Emmanuel Jal returns to Blair

Feb. 6, 2018, 9:32 p.m. | By Absa Fall | 6 years ago

Former child soldier speaks to Blazers

On January 18, Blazers filled the auditorium during fourth period to watch as multi-talented artist, Emmanuel Jal, a former child soldier, shared his life story. Jal spoke of his hardships as an 8-year-old soldier in the Second Sudanese Civil War.

Jal emerged on stage, rapping his song, "We Want Peace." He engaged the crowd by weaving in and out of the rows of Blazers, dancing. His show dived to a more somber note when he began speaking of his childhood and how the war that plagued his home of South Sudan claimed many of his relatives' lives, including his mother's.

At 8-years-old, Jal was forced to join the Sudan People's Liberation Army and fight against the central Sudanese government. Jal was one of many child soldiers, and he watched many of his friends die at the hands of both the Northern Sudanese and starvation. Repeated exposure to death blinded Jal to his sadness."It became normal," Jal said.

After watching another soldier take his life, however, Jal mentally hit rock-bottom and tried to shoot himself. His hand was too weak, so he had to prop the gun in-between his legs and pull the trigger with his toe. The shot failed, and Jal credited it to fate. Several times during the performance, Jal repeated, "I believe I survived for a reason."

Accompanied by other boys, Jal eventually managed to escape the war and had to walk a great distance to find safety. Starving, Jal raided villages and stole anything edible to survive. When villages were few and far between, he drank his own urine and ate snails and vultures. Once, one of Jal's friends was about to die, Jal's survival instincts tempted him to eat his friend after they died. "I had told him; 'when you die, I am going to eat you,'" Jal stated. He refrained when another soldier shot and killed a crow for Jal, which he devoured whole.

Emmanuel Jal poses for a poweful picture. Photo courtesy of NOW Toronto Magazine.

Soon after this, Jal was saved by aid workers, including Emma McCune, an English social worker. McCune adopted Jal as her own and sent him to school. Then, tragedy struck Jal again when McCune was killed in a car accident. After the accident, McCune's friends paid for Jal's schooling.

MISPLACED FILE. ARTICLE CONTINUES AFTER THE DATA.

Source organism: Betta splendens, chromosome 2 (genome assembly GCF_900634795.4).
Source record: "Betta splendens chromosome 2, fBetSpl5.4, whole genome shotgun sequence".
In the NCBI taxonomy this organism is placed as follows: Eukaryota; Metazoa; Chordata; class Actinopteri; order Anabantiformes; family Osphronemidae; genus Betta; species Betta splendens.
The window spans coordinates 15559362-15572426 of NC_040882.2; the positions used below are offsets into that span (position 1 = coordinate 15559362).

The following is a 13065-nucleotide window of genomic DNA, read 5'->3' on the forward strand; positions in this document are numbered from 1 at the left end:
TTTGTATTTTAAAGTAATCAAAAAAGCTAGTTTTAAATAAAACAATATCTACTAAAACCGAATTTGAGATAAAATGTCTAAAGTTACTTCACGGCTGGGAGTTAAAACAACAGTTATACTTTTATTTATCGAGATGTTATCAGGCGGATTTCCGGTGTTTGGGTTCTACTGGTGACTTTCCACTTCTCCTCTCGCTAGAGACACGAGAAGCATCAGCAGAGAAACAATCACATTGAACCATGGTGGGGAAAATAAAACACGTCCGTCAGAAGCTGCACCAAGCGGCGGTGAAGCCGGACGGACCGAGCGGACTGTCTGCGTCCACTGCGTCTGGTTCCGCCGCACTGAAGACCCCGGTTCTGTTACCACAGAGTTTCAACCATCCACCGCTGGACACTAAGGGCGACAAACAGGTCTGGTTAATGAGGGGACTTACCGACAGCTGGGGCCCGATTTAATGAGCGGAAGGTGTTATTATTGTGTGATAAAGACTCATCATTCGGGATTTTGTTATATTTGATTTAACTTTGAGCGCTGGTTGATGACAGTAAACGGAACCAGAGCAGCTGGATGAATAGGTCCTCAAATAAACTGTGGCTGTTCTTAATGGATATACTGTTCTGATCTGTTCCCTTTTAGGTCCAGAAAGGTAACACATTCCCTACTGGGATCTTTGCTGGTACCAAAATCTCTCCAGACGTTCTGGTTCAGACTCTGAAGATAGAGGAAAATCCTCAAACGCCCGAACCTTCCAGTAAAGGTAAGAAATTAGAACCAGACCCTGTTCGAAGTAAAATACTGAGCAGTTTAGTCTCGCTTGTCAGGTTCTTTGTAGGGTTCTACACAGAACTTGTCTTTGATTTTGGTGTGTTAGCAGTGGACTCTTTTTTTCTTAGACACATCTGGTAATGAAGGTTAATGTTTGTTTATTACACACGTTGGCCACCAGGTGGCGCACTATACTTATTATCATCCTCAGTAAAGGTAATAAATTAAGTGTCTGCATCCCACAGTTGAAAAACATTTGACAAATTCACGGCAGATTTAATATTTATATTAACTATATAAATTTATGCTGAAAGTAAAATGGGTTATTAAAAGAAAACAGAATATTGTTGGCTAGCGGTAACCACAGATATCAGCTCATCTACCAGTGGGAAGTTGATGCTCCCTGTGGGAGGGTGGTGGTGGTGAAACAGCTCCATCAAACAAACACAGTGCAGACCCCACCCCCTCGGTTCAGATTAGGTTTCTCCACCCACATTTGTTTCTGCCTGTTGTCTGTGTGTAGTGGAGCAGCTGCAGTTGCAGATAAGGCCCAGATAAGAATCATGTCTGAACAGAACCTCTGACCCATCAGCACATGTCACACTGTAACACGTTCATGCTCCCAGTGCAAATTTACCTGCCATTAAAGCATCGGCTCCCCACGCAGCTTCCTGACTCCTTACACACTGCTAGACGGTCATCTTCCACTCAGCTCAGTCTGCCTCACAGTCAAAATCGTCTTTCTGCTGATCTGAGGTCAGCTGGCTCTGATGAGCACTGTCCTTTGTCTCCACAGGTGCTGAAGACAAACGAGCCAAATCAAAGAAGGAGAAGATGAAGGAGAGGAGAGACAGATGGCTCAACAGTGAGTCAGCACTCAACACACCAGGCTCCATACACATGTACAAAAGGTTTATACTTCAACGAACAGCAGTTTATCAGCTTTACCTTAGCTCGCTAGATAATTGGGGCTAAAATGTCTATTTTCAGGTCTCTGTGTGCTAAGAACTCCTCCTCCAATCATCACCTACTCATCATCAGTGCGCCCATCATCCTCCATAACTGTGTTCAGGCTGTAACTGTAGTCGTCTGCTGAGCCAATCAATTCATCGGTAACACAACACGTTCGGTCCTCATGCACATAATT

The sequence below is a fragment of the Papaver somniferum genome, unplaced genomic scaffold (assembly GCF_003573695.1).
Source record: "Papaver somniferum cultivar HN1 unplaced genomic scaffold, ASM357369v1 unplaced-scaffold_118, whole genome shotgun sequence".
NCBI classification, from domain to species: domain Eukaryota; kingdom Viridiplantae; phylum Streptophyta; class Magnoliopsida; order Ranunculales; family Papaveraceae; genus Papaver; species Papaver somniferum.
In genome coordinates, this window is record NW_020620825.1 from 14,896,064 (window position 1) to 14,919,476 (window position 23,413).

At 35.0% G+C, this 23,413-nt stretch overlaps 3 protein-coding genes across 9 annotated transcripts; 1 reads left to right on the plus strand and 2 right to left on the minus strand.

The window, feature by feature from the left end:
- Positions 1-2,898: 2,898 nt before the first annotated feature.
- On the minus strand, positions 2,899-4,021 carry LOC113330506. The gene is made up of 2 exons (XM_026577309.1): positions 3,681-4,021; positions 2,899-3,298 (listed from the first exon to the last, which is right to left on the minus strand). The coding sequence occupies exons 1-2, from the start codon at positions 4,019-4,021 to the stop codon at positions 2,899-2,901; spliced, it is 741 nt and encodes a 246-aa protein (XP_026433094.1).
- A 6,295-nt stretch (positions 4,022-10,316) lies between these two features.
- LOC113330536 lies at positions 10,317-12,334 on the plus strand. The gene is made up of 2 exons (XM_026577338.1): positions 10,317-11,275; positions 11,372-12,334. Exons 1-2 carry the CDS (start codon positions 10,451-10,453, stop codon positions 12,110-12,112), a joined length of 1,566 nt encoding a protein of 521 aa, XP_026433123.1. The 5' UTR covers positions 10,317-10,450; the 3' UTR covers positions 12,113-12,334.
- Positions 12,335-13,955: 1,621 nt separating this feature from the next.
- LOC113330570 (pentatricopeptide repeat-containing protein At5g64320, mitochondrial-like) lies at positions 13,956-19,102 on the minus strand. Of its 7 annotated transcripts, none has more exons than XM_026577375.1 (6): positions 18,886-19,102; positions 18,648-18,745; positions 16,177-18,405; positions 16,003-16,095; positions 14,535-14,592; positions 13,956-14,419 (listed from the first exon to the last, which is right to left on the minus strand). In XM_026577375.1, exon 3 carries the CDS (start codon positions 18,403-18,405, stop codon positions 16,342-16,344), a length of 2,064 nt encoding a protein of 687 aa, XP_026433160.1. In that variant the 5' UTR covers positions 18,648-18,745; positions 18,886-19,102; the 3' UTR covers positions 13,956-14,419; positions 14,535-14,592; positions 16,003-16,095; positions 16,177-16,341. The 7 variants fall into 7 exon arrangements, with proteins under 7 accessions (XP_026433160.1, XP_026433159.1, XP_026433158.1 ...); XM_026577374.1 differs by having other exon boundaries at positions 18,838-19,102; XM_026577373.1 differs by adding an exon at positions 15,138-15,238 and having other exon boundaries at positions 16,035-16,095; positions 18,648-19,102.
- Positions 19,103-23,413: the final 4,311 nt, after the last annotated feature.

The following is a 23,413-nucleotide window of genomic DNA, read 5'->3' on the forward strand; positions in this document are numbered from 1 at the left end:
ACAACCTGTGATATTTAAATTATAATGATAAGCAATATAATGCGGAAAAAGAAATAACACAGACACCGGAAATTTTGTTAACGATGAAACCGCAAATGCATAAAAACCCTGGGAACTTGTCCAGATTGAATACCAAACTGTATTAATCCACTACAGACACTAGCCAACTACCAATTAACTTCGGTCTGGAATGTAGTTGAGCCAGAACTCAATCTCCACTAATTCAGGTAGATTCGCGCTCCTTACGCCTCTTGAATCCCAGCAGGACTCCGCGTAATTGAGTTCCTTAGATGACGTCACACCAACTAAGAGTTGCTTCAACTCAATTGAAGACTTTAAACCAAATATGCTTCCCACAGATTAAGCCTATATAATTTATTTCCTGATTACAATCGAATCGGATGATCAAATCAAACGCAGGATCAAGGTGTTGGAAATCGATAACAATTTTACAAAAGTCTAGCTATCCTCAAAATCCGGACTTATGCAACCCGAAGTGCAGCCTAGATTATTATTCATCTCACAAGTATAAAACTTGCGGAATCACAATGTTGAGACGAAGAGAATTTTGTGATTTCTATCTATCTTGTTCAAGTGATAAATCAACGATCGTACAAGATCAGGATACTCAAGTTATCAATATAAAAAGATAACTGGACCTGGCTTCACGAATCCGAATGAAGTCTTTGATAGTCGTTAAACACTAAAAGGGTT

A formal education transformed Jal's life. He attended the University of Westminster in London to study in the Science, Technology, Engineering and Mathematics (STEM) field. He worked twice as hard to excel in those subjects than other subjects that came more naturally, such as history and business management. "I studied something that I was afraid of and learned how to make a solution out of it," Jal said.

Jal related his hardships to his ongoing advocacy for peace. His performance was interactive; he asked students to define courage and invited students onstage to dance with him. Micah Contee was one of the students that had the chance to dance. Contee believes that Jal connected well with the students. "He got the crowd hyped up, and the kids at Blair don't really have that motivation. That day, though, everybody was up dancing and it was great," Contee said.

Courage was a prevalent theme throughout Jal's show. He began his performance by defining courage as something that helps overpower personal fears. "Courage is the power, the force, the strength inside us that helps you overcome fears," Jal said. He then discussed how Blazers can incorporate courage into their daily lives.

While most of Jal's presentation was serious, he still made the experience more enjoyable by utilizing subtle self-ridicule, sarcasm and humor. When asked by a student what the biggest cultural difference was between his town in Sudan and America, Jal replied that he was shocked by how tall the buildings were in America, or specifically, New York. He believed that they must have been built by someone out of this world. "I thought America was built by aliens," Jal joked.

Jal plans to return to Blair in the coming years. For now, though, he is already scheduled to speak at approximately 50 schools worldwide. At every school he visits, Jal's goal is the same: to inspire his audience to find their purpose and spread peace. "Purpose is not one specific thing; it is multiple acts of kindness that you give throughout," Jal said. Contee was one student who was inspired by Jal's performance. "I learned that life can be really hard, and no matter how hard it is you can never give up," Contee stated.

Jal's performance was organized by Anne Manuel, an International Human Rights teacher at Blair, along with the Parent Teacher Student Association (PTSA), Blair principal Renay Johnson and a multitude of subject departments.

To find out more information about Emmanuel Jal go to his website.

Tags: Sudan Emmanuel Jal Micah Contee

Absa Fall. Hey, I am Absa and I hope you read all of my fantastic stories! I am a Leo (just like my homeboy Barack Obama- one day I will meet you) and I love reading. Uh, so cool sauce, see you later. More »

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